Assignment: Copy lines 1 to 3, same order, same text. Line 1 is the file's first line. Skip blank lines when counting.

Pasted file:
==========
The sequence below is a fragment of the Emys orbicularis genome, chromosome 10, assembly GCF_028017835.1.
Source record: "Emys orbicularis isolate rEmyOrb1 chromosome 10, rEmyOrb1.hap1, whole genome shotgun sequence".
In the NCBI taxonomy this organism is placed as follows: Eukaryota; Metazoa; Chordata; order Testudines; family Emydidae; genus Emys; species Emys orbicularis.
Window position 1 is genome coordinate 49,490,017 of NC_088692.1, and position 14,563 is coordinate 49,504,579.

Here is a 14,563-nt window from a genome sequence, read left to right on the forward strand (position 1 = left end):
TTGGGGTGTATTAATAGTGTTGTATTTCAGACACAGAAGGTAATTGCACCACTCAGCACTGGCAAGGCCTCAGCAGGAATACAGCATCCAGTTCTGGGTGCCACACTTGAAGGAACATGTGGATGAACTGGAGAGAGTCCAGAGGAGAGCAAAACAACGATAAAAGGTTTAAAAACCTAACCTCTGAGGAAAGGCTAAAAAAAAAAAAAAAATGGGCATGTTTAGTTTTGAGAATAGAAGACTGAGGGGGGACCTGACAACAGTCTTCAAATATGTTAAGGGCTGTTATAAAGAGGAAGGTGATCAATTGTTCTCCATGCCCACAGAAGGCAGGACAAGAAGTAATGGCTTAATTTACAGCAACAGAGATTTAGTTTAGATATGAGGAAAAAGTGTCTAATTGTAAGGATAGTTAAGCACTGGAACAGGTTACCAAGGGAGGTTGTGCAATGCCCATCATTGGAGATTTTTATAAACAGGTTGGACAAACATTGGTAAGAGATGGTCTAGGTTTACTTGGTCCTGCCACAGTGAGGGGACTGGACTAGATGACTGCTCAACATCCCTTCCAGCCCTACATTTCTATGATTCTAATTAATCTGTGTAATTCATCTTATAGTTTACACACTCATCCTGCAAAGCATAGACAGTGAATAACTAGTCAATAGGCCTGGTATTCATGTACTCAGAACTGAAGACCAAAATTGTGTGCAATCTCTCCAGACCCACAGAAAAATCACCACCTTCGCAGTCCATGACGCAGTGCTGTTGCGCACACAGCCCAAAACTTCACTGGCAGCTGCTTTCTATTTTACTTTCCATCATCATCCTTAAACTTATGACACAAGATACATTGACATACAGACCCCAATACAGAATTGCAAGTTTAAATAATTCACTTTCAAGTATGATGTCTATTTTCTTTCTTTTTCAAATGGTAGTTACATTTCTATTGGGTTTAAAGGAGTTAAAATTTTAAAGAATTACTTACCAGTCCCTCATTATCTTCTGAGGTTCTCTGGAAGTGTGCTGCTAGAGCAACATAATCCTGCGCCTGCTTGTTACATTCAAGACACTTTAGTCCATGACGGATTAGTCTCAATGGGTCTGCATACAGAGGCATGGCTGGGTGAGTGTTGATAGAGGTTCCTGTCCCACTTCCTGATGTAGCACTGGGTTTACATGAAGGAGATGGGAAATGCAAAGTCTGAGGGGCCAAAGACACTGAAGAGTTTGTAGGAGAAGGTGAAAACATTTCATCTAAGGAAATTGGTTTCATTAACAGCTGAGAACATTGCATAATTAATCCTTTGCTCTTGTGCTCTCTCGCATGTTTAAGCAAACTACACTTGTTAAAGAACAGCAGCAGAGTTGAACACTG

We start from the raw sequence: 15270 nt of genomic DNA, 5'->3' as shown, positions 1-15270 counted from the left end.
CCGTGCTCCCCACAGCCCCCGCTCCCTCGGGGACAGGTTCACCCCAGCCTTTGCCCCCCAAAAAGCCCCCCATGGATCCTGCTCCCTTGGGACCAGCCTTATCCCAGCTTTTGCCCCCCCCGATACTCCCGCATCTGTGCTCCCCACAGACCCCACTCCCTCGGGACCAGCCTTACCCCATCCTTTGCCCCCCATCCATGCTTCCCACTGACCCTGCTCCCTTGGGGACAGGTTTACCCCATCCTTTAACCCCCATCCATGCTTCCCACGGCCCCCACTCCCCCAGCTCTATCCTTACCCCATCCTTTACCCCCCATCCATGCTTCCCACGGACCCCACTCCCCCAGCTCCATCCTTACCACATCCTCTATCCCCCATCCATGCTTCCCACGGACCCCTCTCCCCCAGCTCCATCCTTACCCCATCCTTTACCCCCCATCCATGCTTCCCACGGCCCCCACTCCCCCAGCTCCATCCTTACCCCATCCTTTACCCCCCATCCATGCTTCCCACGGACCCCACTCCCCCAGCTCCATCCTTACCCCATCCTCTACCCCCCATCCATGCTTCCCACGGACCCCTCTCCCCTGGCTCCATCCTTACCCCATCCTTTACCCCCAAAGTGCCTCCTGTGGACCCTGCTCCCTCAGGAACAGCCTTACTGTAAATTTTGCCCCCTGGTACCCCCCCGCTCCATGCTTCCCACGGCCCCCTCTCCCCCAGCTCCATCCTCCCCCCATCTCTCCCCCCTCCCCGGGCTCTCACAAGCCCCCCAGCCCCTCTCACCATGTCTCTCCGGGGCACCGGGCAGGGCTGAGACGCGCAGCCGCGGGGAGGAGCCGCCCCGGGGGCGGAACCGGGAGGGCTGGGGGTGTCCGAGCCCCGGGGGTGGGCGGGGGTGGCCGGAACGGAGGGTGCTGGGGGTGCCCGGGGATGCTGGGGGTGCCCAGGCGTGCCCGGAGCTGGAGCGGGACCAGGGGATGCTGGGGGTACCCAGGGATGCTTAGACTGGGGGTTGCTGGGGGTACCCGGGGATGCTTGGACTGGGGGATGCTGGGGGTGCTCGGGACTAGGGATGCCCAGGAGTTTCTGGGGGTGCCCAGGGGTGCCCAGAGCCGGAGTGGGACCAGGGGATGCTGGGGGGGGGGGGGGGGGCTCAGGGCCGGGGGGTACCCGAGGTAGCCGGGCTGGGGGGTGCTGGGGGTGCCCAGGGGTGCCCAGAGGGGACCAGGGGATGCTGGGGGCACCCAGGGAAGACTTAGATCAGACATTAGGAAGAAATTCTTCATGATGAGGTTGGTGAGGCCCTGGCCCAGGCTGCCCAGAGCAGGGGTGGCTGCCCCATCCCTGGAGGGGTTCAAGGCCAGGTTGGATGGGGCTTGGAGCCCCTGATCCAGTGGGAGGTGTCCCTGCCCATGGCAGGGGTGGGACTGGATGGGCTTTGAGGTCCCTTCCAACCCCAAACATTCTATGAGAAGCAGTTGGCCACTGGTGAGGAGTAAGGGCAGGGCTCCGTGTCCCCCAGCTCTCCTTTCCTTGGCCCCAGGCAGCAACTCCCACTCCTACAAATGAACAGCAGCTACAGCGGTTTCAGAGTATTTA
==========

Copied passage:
The sequence below is a fragment of the Emys orbicularis genome, chromosome 10, assembly GCF_028017835.1.
Source record: "Emys orbicularis isolate rEmyOrb1 chromosome 10, rEmyOrb1.hap1, whole genome shotgun sequence".
In the NCBI taxonomy this organism is placed as follows: Eukaryota; Metazoa; Chordata; order Testudines; family Emydidae; genus Emys; species Emys orbicularis.